Waterpenny’s apples, as it turns out, are essentially wild. Co-owner Eric Plaksin explains that he and his wife, Rachel Bynum, lease their farm in Sperryville, Va., and that their acreage includes about 40 apple trees, remnants of an orchard that used to occupy the land. Because Plaksin and Bynum are primarily vegetable growers, they pay little attention to the trees. They don’t irrigate them, fertilize them, prune them or spray them, which explains the dwarfish fruit with the bad skin.
“Mostly, we just go and show up and see what apples are there,” Plaksin says. “We like showing people what apples look like when apples are not sprayed all the time.”
Waterpenny’s freakish fruit underscores the difficulties of growing organic apples in wet, humid regions like the East Coast, which offer ideal breeding conditions for pests and diseases that can attack the fruit.
“At this stage, it’s just really, really difficult to do a good job” with organic apples on the East Coast, says Eddie Rankin, co-founder of Twin Springs Fruit Farm in Orrtanna, Pa., where he oversees all fruit production. “We just don’t have enough disease-resistant varieties that are good quality.”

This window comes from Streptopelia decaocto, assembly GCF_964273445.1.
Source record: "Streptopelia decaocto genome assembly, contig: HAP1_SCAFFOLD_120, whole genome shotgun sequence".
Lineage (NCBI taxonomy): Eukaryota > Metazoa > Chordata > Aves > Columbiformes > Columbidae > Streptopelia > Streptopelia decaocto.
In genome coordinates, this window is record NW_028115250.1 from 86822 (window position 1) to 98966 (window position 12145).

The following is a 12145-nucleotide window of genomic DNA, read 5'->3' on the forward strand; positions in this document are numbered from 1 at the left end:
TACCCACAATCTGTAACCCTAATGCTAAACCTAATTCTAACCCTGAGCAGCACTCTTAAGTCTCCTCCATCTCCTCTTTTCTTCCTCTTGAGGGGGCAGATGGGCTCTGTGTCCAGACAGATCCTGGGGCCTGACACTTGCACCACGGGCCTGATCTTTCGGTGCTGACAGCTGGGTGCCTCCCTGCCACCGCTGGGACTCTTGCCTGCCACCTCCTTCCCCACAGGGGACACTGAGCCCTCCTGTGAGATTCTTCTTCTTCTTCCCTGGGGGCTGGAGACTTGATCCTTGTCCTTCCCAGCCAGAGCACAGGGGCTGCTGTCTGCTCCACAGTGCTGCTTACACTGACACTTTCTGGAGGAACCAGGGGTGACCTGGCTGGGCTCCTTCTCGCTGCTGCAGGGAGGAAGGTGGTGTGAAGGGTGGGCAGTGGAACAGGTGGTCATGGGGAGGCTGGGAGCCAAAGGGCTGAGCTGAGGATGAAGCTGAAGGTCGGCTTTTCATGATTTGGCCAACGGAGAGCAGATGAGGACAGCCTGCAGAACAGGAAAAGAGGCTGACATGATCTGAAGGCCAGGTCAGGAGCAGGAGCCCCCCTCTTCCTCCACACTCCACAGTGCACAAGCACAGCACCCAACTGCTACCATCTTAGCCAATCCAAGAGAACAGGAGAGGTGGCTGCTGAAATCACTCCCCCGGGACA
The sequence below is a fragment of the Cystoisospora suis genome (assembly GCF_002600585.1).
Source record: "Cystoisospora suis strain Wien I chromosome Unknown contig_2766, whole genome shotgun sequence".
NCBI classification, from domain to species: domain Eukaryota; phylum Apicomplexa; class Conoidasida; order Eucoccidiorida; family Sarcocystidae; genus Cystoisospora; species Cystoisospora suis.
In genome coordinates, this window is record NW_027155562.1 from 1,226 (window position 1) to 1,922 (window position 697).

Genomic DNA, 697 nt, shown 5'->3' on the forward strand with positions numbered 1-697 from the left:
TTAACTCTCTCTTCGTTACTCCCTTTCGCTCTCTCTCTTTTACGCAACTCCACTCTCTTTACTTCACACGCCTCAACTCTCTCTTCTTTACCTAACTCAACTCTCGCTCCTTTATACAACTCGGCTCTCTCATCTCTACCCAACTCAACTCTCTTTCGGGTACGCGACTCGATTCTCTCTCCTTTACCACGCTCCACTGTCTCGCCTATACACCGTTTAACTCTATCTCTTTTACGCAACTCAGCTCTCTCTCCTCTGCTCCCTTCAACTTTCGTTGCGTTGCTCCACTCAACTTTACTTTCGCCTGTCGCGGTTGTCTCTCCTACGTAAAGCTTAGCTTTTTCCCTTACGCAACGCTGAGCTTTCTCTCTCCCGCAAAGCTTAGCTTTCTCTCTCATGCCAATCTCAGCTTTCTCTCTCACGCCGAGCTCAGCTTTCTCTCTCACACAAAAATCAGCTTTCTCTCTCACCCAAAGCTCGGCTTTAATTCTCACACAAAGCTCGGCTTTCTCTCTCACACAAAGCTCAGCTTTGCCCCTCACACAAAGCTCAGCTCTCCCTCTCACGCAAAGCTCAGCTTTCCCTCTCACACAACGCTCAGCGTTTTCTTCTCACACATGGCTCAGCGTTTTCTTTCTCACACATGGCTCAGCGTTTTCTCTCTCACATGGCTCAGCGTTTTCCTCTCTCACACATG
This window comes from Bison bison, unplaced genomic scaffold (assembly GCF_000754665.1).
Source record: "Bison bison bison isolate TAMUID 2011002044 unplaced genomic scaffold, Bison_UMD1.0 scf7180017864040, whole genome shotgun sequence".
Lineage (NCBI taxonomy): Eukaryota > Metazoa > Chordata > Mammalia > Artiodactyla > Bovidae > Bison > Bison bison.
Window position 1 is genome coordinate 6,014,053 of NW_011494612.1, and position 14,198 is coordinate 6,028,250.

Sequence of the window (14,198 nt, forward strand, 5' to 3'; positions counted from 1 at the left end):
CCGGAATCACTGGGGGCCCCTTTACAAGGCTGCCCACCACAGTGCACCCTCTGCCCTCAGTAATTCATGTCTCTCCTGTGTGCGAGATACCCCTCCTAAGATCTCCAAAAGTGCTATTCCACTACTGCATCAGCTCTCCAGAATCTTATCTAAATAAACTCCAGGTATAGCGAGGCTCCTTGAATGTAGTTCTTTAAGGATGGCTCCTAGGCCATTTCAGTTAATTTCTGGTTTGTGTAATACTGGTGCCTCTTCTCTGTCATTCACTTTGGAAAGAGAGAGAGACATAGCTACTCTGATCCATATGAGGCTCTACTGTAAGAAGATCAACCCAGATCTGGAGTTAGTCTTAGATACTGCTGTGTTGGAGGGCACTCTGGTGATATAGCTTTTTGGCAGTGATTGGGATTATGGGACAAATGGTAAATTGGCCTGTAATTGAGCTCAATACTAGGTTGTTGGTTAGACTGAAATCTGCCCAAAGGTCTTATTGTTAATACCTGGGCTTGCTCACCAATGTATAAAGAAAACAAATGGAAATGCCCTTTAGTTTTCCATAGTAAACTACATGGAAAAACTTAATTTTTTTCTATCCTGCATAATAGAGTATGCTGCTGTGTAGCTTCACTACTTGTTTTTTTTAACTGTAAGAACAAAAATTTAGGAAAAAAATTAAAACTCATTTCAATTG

As I describe the condition of the Waterpenny “no-spray” Stayman and Golden Delicious varieties, Rankin figures they are likely infected with flyspeck (the pinpoint blemishes) and sooty blotches (the large bruises), which often appear on apples in the late summer and early fall. “They’re not bad for you,” Rankin says. “They’re just, quite literally, a surface blemish.”
Once you cut the skin off, the fruit is fine to eat, as we learned in the Food section. The skin was as tough as leather, but the unusually dense flesh underneath remained juicy and sweet (although once cut, it turned brown faster than mac ’n’ cheese under a broiler).
The main problem for organic apples on the East Coast is something called apple scab. It’s a fungal disease common in areas with high rainfall and humidity. Commercial orchards typically control the disease with fungicide sprays, but local growers, both conventional and organic, are starting to turn to varieties that are resistant to apple scab, such as Crimson Crisp, Enterprise and Gold Rush.
“In organic production, you’re not relying on sprays so much,” says Jim Travis, a retired professor of plant pathology at Penn State University who now grows USDA-certified organic apples and peaches at Apple Tree Vineyard & Farm in Fairfield, Pa., just outside Gettysburg. “You’re relying on the varieties you pick and how you train them.”